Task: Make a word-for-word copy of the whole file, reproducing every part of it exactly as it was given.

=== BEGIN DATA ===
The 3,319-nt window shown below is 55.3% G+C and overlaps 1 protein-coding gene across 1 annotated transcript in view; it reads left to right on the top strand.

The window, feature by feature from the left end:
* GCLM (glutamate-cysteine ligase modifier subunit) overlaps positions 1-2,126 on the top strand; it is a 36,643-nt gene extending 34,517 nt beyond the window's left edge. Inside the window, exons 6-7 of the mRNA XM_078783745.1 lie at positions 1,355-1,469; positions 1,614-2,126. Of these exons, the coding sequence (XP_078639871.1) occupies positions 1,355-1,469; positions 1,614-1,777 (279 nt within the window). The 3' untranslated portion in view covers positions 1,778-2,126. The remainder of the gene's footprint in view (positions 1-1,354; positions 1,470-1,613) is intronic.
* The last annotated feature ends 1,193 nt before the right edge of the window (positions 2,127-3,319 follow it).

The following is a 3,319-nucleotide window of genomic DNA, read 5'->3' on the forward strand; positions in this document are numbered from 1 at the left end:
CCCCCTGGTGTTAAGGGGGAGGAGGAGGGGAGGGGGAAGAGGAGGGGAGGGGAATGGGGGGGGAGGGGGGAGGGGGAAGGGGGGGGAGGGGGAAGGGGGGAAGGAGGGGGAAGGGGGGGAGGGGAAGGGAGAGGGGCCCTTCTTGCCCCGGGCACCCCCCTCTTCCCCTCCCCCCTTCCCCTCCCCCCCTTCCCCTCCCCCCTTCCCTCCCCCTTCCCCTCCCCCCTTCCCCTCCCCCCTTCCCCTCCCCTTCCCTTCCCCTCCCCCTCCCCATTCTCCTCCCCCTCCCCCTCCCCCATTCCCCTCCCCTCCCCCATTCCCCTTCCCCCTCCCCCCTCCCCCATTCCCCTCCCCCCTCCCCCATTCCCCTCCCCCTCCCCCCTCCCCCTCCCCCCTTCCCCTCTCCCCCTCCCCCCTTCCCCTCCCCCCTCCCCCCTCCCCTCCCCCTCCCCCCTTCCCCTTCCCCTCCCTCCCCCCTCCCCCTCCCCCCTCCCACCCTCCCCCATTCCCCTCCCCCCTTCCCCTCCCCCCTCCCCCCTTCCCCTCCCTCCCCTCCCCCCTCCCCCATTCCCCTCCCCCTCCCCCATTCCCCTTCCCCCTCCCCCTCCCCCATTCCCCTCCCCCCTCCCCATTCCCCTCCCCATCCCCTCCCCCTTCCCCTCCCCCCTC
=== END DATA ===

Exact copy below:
The 3,319-nt window shown below is 55.3% G+C and overlaps 1 protein-coding gene across 1 annotated transcript in view; it reads left to right on the top strand.

The window, feature by feature from the left end:
* GCLM (glutamate-cysteine ligase modifier subunit) overlaps positions 1-2,126 on the top strand; it is a 36,643-nt gene extending 34,517 nt beyond the window's left edge. Inside the window, exons 6-7 of the mRNA XM_078783745.1 lie at positions 1,355-1,469; positions 1,614-2,126. Of these exons, the coding sequence (XP_078639871.1) occupies positions 1,355-1,469; positions 1,614-1,777 (279 nt within the window). The 3' untranslated portion in view covers positions 1,778-2,126. The remainder of the gene's footprint in view (positions 1-1,354; positions 1,470-1,613) is intronic.
* The last annotated feature ends 1,193 nt before the right edge of the window (positions 2,127-3,319 follow it).

The following is a 3,319-nucleotide window of genomic DNA, read 5'->3' on the forward strand; positions in this document are numbered from 1 at the left end:
CCCCCTGGTGTTAAGGGGGAGGAGGAGGGGAGGGGGAAGAGGAGGGGAGGGGAATGGGGGGGGAGGGGGGAGGGGGAAGGGGGGGGAGGGGGAAGGGGGGAAGGAGGGGGAAGGGGGGGAGGGGAAGGGAGAGGGGCCCTTCTTGCCCCGGGCACCCCCCTCTTCCCCTCCCCCCTTCCCCTCCCCCCCTTCCCCTCCCCCCTTCCCTCCCCCTTCCCCTCCCCCCTTCCCCTCCCCCCTTCCCCTCCCCTTCCCTTCCCCTCCCCCTCCCCATTCTCCTCCCCCTCCCCCTCCCCCATTCCCCTCCCCTCCCCCATTCCCCTTCCCCCTCCCCCCTCCCCCATTCCCCTCCCCCCTCCCCCATTCCCCTCCCCCTCCCCCCTCCCCCTCCCCCCTTCCCCTCTCCCCCTCCCCCCTTCCCCTCCCCCCTCCCCCCTCCCCTCCCCCTCCCCCCTTCCCCTTCCCCTCCCTCCCCCCTCCCCCTCCCCCCTCCCACCCTCCCCCATTCCCCTCCCCCCTTCCCCTCCCCCCTCCCCCCTTCCCCTCCCTCCCCTCCCCCCTCCCCCATTCCCCTCCCCCTCCCCCATTCCCCTTCCCCCTCCCCCTCCCCCATTCCCCTCCCCCCTCCCCATTCCCCTCCCCATCCCCTCCCCCTTCCCCTCCCCCCTC